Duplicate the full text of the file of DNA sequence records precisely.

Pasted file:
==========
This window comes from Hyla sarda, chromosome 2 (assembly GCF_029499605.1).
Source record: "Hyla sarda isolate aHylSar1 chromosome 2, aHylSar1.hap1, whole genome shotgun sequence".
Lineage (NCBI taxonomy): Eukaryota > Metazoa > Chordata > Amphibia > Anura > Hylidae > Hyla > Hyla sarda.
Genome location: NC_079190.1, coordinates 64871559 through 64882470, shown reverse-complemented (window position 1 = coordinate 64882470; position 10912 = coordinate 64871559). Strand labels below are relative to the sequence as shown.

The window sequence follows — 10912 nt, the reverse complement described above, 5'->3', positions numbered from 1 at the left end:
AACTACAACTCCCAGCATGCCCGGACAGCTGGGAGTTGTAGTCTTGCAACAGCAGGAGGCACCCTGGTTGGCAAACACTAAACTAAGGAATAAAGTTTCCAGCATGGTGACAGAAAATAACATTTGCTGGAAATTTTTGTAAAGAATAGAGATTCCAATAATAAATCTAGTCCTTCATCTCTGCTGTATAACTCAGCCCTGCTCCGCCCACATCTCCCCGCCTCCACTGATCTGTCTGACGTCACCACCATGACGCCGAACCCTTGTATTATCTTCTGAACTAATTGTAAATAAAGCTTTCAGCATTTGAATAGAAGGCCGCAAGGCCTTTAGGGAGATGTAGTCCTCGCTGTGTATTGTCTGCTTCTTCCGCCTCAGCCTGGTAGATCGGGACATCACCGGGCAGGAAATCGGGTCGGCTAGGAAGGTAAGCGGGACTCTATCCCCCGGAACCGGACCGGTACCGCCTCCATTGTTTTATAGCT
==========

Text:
This window comes from Hyla sarda, chromosome 2 (assembly GCF_029499605.1).
Source record: "Hyla sarda isolate aHylSar1 chromosome 2, aHylSar1.hap1, whole genome shotgun sequence".
Lineage (NCBI taxonomy): Eukaryota > Metazoa > Chordata > Amphibia > Anura > Hylidae > Hyla > Hyla sarda.
Genome location: NC_079190.1, coordinates 64871559 through 64882470, shown reverse-complemented (window position 1 = coordinate 64882470; position 10912 = coordinate 64871559). Strand labels below are relative to the sequence as shown.

The window sequence follows — 10912 nt, the reverse complement described above, 5'->3', positions numbered from 1 at the left end:
AACTACAACTCCCAGCATGCCCGGACAGCTGGGAGTTGTAGTCTTGCAACAGCAGGAGGCACCCTGGTTGGCAAACACTAAACTAAGGAATAAAGTTTCCAGCATGGTGACAGAAAATAACATTTGCTGGAAATTTTTGTAAAGAATAGAGATTCCAATAATAAATCTAGTCCTTCATCTCTGCTGTATAACTCAGCCCTGCTCCGCCCACATCTCCCCGCCTCCACTGATCTGTCTGACGTCACCACCATGACGCCGAACCCTTGTATTATCTTCTGAACTAATTGTAAATAAAGCTTTCAGCATTTGAATAGAAGGCCGCAAGGCCTTTAGGGAGATGTAGTCCTCGCTGTGTATTGTCTGCTTCTTCCGCCTCAGCCTGGTAGATCGGGACATCACCGGGCAGGAAATCGGGTCGGCTAGGAAGGTAAGCGGGACTCTATCCCCCGGAACCGGACCGGTACCGCCTCCATTGTTTTATAGCT